Extreme heat causes more deaths than any other weather-related hazard; each year more than 65,000 people seek medical treatment for extreme heat exposure. In 2014 alone, 2,630 workers suffered from heat-related illness, and 18 died from heat stroke and related causes on the job, according to OSHA.
Work-related exposure to heat can also result in reduced productivity and growing risk of injuries, such as those caused by sweaty palms, fogged-up safety glasses, and cognitive impairment (that is, mental confusion, impaired judgment, and poor coordination).
How to stay safe outdoors in extreme heat
Some examples of recommendations that can be applied in many different outdoor workplaces include:
- Limit time in the heat and/or increase recovery time in a cool environment.
- Increase the number of workers per task.
- Train supervisors and workers about heat stress, including symptoms of heat-related illness, first aid, and risk factors.
- Use a buddy system where workers observe each other for signs of heat intolerance.
- Provide adequate amounts of cool, potable water near the work area and encourage workers to drink frequently.
- Use a heat alert program (additional written guidelines) whenever the weather service forecasts that a heat wave is likely to occur.
- Develop a plan to get employees acclimatized to hot weather and to increase physical fitness.
Here are the most common heat related illness, know the signs and when to get help.
Heat stroke is the most serious heat-related illness. It occurs when the body becomes unable to control its temperature: the body’s temperature rises rapidly, the sweating mechanism fails, and the body is unable to cool down. When heat stroke occurs, the body temperature can rise to 106°F or higher within 10 to 15 minutes. Heat stroke can cause death or permanent disability if emergency treatment is not given.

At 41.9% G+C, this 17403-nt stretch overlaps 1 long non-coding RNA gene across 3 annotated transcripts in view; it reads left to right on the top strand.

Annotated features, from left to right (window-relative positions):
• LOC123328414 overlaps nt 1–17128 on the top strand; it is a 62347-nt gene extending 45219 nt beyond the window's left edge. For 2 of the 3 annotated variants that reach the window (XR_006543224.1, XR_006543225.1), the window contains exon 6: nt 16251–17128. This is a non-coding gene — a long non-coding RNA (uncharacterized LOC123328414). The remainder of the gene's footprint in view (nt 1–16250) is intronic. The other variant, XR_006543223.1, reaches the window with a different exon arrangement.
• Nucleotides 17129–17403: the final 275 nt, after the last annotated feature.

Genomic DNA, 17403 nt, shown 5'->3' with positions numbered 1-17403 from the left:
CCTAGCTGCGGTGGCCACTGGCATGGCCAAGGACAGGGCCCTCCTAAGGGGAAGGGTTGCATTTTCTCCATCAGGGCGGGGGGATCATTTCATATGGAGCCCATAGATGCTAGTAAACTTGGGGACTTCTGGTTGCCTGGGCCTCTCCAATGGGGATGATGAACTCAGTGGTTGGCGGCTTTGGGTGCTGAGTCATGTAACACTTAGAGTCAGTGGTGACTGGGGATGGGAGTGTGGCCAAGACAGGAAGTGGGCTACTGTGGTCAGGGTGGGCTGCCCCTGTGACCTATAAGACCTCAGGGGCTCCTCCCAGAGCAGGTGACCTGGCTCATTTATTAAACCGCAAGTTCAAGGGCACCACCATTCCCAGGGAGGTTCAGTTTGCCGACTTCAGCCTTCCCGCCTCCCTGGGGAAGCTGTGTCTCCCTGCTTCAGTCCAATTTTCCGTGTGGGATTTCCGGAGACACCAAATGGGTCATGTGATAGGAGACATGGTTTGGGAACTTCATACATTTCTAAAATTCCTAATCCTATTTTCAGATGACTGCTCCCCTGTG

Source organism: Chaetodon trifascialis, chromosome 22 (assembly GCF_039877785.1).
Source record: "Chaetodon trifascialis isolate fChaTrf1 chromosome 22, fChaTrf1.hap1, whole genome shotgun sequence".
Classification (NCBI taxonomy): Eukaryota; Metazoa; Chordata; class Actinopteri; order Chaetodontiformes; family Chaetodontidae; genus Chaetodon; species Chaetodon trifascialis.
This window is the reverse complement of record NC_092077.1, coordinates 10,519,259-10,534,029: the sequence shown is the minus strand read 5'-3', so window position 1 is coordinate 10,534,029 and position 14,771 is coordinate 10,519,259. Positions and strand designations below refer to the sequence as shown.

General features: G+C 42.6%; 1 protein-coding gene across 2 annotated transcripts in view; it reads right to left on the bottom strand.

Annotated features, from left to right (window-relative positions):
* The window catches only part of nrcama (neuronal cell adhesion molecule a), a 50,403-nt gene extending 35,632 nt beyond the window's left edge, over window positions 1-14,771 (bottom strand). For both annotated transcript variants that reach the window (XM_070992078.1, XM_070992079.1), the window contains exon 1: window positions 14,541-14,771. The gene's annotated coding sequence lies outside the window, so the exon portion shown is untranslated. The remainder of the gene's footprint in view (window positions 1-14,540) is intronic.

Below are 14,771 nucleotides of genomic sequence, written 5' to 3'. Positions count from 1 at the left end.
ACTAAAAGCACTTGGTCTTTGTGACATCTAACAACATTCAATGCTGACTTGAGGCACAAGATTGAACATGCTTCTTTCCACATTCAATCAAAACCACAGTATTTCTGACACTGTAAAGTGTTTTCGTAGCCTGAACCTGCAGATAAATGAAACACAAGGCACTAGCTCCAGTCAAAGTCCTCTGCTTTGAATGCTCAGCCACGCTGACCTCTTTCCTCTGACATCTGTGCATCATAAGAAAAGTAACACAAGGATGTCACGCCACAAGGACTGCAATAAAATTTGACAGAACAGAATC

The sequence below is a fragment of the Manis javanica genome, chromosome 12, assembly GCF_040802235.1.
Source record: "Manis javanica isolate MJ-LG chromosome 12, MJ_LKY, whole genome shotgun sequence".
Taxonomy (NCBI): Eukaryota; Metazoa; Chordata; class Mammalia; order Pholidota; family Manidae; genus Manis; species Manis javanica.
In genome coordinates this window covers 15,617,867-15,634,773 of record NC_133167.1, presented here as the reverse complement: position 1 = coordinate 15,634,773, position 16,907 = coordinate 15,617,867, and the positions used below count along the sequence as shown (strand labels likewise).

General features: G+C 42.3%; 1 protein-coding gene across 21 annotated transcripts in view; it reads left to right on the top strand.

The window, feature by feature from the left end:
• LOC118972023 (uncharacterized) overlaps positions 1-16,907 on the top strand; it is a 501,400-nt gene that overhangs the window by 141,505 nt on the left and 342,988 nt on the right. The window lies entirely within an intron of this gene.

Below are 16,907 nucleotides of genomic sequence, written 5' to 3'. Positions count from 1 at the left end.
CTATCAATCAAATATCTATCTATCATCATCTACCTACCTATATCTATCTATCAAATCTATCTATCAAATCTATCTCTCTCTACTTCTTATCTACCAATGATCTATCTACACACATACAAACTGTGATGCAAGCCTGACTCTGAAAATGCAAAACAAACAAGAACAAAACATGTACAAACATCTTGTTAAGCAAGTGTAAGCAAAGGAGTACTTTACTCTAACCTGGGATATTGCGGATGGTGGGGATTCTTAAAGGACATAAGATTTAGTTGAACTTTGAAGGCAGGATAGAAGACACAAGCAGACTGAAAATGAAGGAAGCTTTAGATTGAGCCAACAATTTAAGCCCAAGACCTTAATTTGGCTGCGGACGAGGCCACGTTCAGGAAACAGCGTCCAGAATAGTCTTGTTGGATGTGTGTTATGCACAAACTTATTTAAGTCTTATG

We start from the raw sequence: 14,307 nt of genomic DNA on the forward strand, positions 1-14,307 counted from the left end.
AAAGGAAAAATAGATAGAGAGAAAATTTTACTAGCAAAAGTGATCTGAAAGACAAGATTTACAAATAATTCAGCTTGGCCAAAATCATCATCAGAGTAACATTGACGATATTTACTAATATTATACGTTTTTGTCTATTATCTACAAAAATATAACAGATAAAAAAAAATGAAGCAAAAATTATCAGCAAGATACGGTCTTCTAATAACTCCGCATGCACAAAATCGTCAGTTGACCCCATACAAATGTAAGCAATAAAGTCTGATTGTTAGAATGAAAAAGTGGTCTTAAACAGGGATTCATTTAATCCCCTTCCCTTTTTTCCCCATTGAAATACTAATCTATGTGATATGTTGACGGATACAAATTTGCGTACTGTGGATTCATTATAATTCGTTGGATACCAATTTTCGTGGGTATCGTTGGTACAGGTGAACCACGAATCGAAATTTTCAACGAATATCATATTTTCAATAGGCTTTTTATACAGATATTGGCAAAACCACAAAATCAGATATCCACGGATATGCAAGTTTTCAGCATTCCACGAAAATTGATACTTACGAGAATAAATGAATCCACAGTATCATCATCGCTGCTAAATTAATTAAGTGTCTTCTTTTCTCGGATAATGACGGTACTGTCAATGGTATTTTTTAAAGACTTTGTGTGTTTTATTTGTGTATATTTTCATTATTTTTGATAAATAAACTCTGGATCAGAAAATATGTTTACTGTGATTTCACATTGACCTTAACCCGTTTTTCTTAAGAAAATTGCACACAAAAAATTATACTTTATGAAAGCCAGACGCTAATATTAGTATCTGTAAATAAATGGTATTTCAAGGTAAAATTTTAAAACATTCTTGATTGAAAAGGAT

Rhabdomyolysis is a medical condition associated with heat stress and prolonged physical exertion, resulting in the rapid breakdown, rupture, and death of muscle. When muscle tissue dies, electrolytes and large proteins are released into the bloodstream that can cause irregular heart rhythms and seizures, and damage the kidneys.
For more information on heat-related illnesses, visit www.cdc.gov/niosh/topics/heatstress. To install the OSHA-NIOSH Heat Safety app on your iOS or Android device, visit www.cdc.gov/niosh/topics/heatstress/heatapp.html.
NIOSH is the federal institute that conducts research and makes recommendations for preventing work-related injuries, illnesses and deaths. For more information about NIOSH, visit www.cdc.gov/niosh/.
Under the Occupational Safety and Health Act of 1970, employers are responsible for providing safe and healthful workplaces for their employees. OSHA’s role is to ensure these conditions for America’s working men and women by setting and enforcing standards, and providing training, education and assistance. For more information, visit www.osha.gov.